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COLUMBIA BOARD OF EDUCATION: Suzette Waters

Suzette Waters is one of three people running for a seat on the Columbia Board of Education for the first time this April.

Two people will be elected from the field of four, which includes incumbent Blake Willoughby. That means the board will have at least one new member.

Waters is a product of Columbia Public Schools and her children are or have been students in the district. The platform outlined on her campaign website includes support for teachers, encouraging student achievement and open communication with the community.

Should CPS bring back masks if we get hit with another coronavirus case surge?

Well, hopefully, that will not happen -- hopefully, we're on the tail end of this pandemic. And I would have to say, I'm gonna have to follow the science. If I'm elected to the school board, I'll be the only school board member that works in patient-facing health care. I'm a dental hygienist. But that doesn't make me an expert in public health or in infectious disease. So I would have to rely on the advice of experts and follow the science in that case.

How do you think the Columbia Board of Education handled navigating the previous pandemic surges?

I think, in hindsight, it's pretty easy to pick the last two years of pivoting decisions apart. I think they did the best they could, in an ever-changing situation that was new to the entire world. Our own opinion of COVID has changed over the last two years. I mean, two years ago, it was kind of scary. And now we're all sick of it. So I think they did the best they could with the information they had, and allowing that that information was changing constantly.

Do you support the $80 million bond issue on the April ballot?

I do. We're out of space in our south elementary schools, and we need that new elementary school. And that's going to be a good chunk of the first half of the bond money that gets spent. And then we have old buildings that need maintenance, we have a lot of a lot of maintenance needs. 3.5 million square feet of building space, you're gonna have to spend some money to maintain it, and we don't get money from the state or the federal government to do those buildings or improvements. So we need that bond money to do that.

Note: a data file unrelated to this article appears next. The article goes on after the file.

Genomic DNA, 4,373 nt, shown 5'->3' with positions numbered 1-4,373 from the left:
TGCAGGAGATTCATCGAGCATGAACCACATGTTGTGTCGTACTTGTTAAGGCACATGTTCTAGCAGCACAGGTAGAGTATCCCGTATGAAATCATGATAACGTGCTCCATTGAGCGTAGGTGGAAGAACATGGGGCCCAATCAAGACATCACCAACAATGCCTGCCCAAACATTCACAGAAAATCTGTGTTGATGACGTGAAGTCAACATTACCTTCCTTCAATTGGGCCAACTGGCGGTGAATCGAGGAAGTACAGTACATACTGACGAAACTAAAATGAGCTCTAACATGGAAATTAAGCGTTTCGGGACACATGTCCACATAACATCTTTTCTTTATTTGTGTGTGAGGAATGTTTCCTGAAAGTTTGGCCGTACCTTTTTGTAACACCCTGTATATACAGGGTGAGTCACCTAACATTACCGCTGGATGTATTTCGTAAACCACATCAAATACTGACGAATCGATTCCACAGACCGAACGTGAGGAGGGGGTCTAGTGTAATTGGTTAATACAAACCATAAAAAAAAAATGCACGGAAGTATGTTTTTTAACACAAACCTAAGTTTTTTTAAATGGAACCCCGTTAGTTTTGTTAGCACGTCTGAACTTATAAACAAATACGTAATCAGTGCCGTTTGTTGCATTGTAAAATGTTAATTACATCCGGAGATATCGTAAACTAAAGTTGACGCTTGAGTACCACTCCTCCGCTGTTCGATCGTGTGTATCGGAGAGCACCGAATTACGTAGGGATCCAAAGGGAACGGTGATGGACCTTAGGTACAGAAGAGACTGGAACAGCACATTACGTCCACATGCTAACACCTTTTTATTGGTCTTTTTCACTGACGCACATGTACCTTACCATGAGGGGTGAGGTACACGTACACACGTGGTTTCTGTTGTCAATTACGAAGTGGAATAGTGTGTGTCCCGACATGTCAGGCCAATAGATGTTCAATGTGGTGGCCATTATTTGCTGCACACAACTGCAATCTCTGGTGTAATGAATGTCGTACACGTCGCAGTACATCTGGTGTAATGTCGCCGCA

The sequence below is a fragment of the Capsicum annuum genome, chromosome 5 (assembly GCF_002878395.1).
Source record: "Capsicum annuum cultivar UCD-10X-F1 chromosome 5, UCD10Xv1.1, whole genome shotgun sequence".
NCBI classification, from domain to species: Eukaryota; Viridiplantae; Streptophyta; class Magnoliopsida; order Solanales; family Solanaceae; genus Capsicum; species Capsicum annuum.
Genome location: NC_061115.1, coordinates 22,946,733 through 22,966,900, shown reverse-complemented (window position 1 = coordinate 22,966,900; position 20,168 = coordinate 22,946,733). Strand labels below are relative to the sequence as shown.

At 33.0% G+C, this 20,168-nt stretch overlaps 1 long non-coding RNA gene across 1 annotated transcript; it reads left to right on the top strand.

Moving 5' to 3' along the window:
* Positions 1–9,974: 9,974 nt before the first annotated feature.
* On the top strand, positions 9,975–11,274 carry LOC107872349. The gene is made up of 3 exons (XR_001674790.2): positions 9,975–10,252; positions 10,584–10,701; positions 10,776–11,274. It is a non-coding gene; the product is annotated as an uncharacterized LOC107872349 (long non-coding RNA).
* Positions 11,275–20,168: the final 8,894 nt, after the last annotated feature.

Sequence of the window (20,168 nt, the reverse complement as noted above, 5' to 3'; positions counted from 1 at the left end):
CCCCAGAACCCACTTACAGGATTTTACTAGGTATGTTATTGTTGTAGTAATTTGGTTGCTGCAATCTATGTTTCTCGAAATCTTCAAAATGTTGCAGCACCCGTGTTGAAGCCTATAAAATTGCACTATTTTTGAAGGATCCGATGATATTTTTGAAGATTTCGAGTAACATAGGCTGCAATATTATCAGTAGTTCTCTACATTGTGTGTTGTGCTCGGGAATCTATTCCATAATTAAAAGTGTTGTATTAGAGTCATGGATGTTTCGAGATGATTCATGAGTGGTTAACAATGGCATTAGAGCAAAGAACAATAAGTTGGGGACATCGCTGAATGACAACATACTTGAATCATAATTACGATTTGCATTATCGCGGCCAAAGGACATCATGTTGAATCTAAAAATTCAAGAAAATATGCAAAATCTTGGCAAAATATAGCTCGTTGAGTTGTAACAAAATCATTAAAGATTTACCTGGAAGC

Do you support a collective bargaining agreement that will increase starting teacher pay to at least $40k per year?

I do. And Missouri has been pretty much last in teacher salaries. And I think that if there's anything to be last in I would prefer it be teacher turnover, not salaries. They did finally get to $40,250, so that's a $1,200 per year increase for starting teachers. The cost of living in Colombia has gone up drastically. And we can't compare ourselves maybe to the bigger cities, but certainly to the surrounding rural communities, it costs more to live here. So I think it's a fair salary. And I'm always going to be in favor of supporting teachers where possible.

Is teaching about history, race and LGBTQ issues being done appropriately in CPS classrooms?

I do. I have not heard concrete evidence otherwise. I've heard speculative evidence based on a friend of a friend of a teacher of a student of a mom of a friend told me. I certainly have not heard firsthand evidence of anything to the contrary, I think it's important that we allow children the freedom to learn the entire scope of history. I think we can do that with fidelity without invoking shame, without invoking disappointment in America, or a hatred for our democracy. I think in fact, teaching a full picture of history in all of its messy, hard work inspires appreciation of democracy, and the critical thinking it takes to maintain it.